Sally Llewellyn, Security Director at International SOS comments, “The security crisis in Ukraine has clearly been significant, impacting both the country and bordering regions in a number of ways. At International SOS, we have worked with a variety of organisations through this challenging period, often directly supporting them with all their security, health, and travel needs. For instance, we have organised evacuations for large multinationals, helping some of their workforces leave Ukraine where necessary. We also support organisations who have remained in Ukraine, providing on-the-ground assistance and timely information on the risks which may impact them. This is particularly important for NGOs, for the media, and for professional services companies, where many Ukrainian employees now want to return home to visit loved ones.”

Despite the wide-reaching impact of the Ukraine conflict and the rise in social unrest associated with cost-of-living increases, the underlying security risk environment across Europe has not changed. Outside of Ukraine, the most notable risk rating increases have been in the Sahel where extreme security risk zones have expanded due to the rising risk of militancy – a trend also notable in Mozambique and other parts of Africa. Whilst in Colombia, a rise in criminality resulting in part from the socio-economic impacts of the COVID-19 pandemic has led to an increase in high-risk zones.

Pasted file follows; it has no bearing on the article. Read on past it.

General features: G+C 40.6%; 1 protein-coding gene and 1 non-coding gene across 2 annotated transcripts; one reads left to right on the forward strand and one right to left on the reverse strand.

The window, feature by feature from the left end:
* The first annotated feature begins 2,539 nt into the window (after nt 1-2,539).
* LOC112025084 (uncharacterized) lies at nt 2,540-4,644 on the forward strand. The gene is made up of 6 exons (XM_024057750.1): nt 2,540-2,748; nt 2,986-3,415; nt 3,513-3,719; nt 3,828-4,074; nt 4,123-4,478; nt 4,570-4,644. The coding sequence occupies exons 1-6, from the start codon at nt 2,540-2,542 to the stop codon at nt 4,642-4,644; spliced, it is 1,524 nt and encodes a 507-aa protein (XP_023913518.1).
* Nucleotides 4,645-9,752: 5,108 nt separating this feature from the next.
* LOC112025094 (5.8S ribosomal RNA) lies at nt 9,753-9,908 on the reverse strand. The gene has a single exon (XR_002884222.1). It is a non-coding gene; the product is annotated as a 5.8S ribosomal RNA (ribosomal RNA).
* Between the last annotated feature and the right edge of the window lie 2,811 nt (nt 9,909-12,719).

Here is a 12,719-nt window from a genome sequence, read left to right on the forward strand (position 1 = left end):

Commenting on the Risk Outlook 2023, Neeraj Balani, Managing Director, International SOS, Indian Subcontinent said, “The immediate crisis of the COVID-19 pandemic may have passed, but businesses and governments have yet to reach calmer waters. Labour market shifts and talent shortages added to the mix. This disruption has been further deepened by geopolitical uncertainty and the Russia-Ukraine conflict. Employees are more attuned to risks, and many are now more anxious about travel than pre-pandemic. Organisations must account for risk rating changes and trends in their planning. Managers should ensure employees have access to reliable information about the risks they may face, support them with effective mitigation measures, and provide clear communication plans for employees before and during higher-risk travel. This study will also provide a good risk outlook benchmark to organizations who are upgrading their Travel Risk Management Policy to align it with ISO 31030. At International SOS, we continue to support organisations through uncertain times, helping them keep their global workforce safe in a world of altered risk profiles.”